open(): Before the interface can carry packets, the kernel must open it and
assign an address to it. The kernel opens or closes an interface in response to the ifconfig command. When ifconfig is used to assign an address to the

interface, it performs two tasks. First, it assigns the address by means of ioctl(SIOCSIFADDR) which is device independent and performed by the kernel. Next, it sets the IFF_UP bit in dev->flag by means of ioctl(SIOCSIFFLAGS), to turn the interface on, which invokes the driver's open method. Additional to acquiring the required system resources (like IRQ, DMA...), open must increment the module usage count and enable device's transmission mode. stop(): When the interface is shut down, ifconfig uses ioctl(SIOCSIFFLAGS) to clear IFF_UP, and the stop method is called. It just reverses the operations of open like release the acquired resources, decrement the usage count, disable the transmission of packets. For this reason, the function implementing stop is often called close or release. tx(): Whenever the kernel needs to transmit a data packet, it calls the hard_start_xmit method to put the data on an outgoing queue. Kernel puts the data (packet) in the form of a structure called socket buffer structure (struct sk_buff). Device driver does not modify this data and it does some sanity checks only. Then it transmits the data by calling highly hardware dependent routines of the device. Note1: The hard_start_xmit function is protected from concurrent calls by a spinlock (xmit_lock). Note2: The hardware interface (ethernet card) has limited memory for outgoing packets. When this memory is exhausted, the driver will tell the kernel (netif_stop_queue) not to start any more transmissions until the hardware is ready to accept new data. Once the driver has stopped its queue, it must arrange to restart the queue at some point in the future, when it is again able to accept packets for transmission. To do so, it should call netif_wake_queue method. Note3: If the current system time exceeds the devices trans_start time (which is set while a packet is transmitted) by atleast the timeout period, the networking layer will eventually call the drivers tx_timeout method. That methods job is to clear up the problem and to ensure the proper completion of any transmissions that were already in progress. rx(): (a) When a packet is arrived at hardware, it triggers the corresponding interrupt. The interrupt handling routine of driver is called. (b) This routine receives a pointer to the data and its length (packet), which are already available in memory. Its responsibility is to send the packet to the upper layers of networking code in the form of sk_buff. set_multicast_list(): device method called by the kernel whenever the list of valid multicast addresses associated with the device changes so that the driver can update the hardware filter according to the new information. It is also called when dev->flags is modified, because some flags (eg., IFF_PROMISC) may also require you to reprogram the hardware filter. Note1: The list of valid multicast addresses is present in dev->mc_list (of type dev_mc_list). Note2: If multicast routing is enabled, the n/wing software sets IFF_ALLMULTI flag in dev_flags to tell the driver to retrieve all the multicast packets from the n/w. If the flag is set, dev->mc_list shouldn't be used to filter multicast packets.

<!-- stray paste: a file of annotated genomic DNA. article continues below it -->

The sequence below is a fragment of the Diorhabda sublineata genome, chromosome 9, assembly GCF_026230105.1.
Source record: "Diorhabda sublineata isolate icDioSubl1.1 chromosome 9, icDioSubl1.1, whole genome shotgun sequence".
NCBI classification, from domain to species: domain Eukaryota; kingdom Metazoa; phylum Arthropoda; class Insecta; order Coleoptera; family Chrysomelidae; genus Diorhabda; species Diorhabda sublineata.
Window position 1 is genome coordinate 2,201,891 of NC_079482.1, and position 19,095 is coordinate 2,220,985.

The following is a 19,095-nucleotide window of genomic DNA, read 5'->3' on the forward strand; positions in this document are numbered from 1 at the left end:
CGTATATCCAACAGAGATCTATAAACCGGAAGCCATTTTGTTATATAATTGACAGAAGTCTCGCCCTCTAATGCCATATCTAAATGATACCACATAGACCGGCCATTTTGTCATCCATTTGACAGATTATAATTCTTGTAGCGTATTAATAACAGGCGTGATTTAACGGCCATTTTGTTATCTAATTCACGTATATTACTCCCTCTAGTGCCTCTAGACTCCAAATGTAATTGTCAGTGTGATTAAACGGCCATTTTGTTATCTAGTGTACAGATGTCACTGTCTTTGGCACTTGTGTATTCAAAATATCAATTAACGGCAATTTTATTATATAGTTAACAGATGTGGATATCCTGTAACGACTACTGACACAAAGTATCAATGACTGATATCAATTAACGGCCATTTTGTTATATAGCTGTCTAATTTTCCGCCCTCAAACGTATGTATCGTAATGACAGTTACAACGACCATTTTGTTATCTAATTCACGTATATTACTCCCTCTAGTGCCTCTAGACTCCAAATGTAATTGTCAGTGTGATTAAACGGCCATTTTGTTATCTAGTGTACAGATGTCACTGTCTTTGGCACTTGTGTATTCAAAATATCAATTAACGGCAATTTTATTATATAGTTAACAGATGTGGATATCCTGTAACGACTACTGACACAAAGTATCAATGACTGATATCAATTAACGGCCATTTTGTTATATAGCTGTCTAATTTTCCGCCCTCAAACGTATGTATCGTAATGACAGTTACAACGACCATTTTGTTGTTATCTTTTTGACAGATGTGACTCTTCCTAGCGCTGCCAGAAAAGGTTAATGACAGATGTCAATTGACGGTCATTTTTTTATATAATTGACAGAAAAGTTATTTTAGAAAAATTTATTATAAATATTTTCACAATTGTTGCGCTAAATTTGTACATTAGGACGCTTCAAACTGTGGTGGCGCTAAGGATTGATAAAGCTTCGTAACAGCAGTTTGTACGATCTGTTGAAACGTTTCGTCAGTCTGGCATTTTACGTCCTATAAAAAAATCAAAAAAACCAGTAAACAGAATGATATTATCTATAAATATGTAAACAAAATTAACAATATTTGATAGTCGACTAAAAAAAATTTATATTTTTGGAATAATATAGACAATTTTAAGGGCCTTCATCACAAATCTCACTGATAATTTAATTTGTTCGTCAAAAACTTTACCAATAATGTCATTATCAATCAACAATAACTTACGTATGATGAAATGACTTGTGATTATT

Note3: Unless the driver sets IFF_MULTICAST flag in dev->flags, the interface won't be asked to handle multicast packets. Understanding the basic of pci-mapped devices See here.